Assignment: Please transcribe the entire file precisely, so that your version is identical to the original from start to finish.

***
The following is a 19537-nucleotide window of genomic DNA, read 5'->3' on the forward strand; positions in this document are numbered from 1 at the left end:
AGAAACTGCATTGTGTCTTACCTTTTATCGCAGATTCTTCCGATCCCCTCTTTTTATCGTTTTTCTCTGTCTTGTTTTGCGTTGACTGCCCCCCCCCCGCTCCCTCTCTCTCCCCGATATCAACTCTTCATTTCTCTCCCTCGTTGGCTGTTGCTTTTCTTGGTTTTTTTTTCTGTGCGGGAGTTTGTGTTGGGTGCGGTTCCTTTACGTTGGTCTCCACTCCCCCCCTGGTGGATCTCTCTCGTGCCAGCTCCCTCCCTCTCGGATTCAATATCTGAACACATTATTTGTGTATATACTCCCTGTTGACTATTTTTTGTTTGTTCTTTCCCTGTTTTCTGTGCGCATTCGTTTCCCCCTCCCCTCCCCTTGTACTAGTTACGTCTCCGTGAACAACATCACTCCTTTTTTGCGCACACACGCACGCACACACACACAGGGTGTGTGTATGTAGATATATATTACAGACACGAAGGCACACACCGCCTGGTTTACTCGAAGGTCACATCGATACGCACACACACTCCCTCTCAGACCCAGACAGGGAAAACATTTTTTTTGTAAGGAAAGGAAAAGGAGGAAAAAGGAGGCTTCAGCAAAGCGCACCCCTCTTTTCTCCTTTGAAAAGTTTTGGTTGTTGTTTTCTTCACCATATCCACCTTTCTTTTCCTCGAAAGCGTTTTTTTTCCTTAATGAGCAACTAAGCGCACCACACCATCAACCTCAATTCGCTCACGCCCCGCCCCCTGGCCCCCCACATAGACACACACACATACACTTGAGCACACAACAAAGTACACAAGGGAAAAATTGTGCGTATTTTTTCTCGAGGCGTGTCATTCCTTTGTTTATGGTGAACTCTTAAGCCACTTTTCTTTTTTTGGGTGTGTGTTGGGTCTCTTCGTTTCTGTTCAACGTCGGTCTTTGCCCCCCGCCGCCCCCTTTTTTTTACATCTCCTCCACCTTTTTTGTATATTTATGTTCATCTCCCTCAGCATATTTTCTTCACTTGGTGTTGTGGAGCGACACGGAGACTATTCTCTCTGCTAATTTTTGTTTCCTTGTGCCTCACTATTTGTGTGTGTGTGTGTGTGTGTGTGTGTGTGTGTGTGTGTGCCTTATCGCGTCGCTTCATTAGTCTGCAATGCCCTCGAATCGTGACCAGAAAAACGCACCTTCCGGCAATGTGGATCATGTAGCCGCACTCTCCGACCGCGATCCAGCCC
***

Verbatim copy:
The following is a 19537-nucleotide window of genomic DNA, read 5'->3' on the forward strand; positions in this document are numbered from 1 at the left end:
AGAAACTGCATTGTGTCTTACCTTTTATCGCAGATTCTTCCGATCCCCTCTTTTTATCGTTTTTCTCTGTCTTGTTTTGCGTTGACTGCCCCCCCCCCGCTCCCTCTCTCTCCCCGATATCAACTCTTCATTTCTCTCCCTCGTTGGCTGTTGCTTTTCTTGGTTTTTTTTTCTGTGCGGGAGTTTGTGTTGGGTGCGGTTCCTTTACGTTGGTCTCCACTCCCCCCCTGGTGGATCTCTCTCGTGCCAGCTCCCTCCCTCTCGGATTCAATATCTGAACACATTATTTGTGTATATACTCCCTGTTGACTATTTTTTGTTTGTTCTTTCCCTGTTTTCTGTGCGCATTCGTTTCCCCCTCCCCTCCCCTTGTACTAGTTACGTCTCCGTGAACAACATCACTCCTTTTTTGCGCACACACGCACGCACACACACACAGGGTGTGTGTATGTAGATATATATTACAGACACGAAGGCACACACCGCCTGGTTTACTCGAAGGTCACATCGATACGCACACACACTCCCTCTCAGACCCAGACAGGGAAAACATTTTTTTTGTAAGGAAAGGAAAAGGAGGAAAAAGGAGGCTTCAGCAAAGCGCACCCCTCTTTTCTCCTTTGAAAAGTTTTGGTTGTTGTTTTCTTCACCATATCCACCTTTCTTTTCCTCGAAAGCGTTTTTTTTCCTTAATGAGCAACTAAGCGCACCACACCATCAACCTCAATTCGCTCACGCCCCGCCCCCTGGCCCCCCACATAGACACACACACATACACTTGAGCACACAACAAAGTACACAAGGGAAAAATTGTGCGTATTTTTTCTCGAGGCGTGTCATTCCTTTGTTTATGGTGAACTCTTAAGCCACTTTTCTTTTTTTGGGTGTGTGTTGGGTCTCTTCGTTTCTGTTCAACGTCGGTCTTTGCCCCCCGCCGCCCCCTTTTTTTTACATCTCCTCCACCTTTTTTGTATATTTATGTTCATCTCCCTCAGCATATTTTCTTCACTTGGTGTTGTGGAGCGACACGGAGACTATTCTCTCTGCTAATTTTTGTTTCCTTGTGCCTCACTATTTGTGTGTGTGTGTGTGTGTGTGTGTGTGTGTGTGTGTGTGCCTTATCGCGTCGCTTCATTAGTCTGCAATGCCCTCGAATCGTGACCAGAAAAACGCACCTTCCGGCAATGTGGATCATGTAGCCGCACTCTCCGACCGCGATCCAGCCC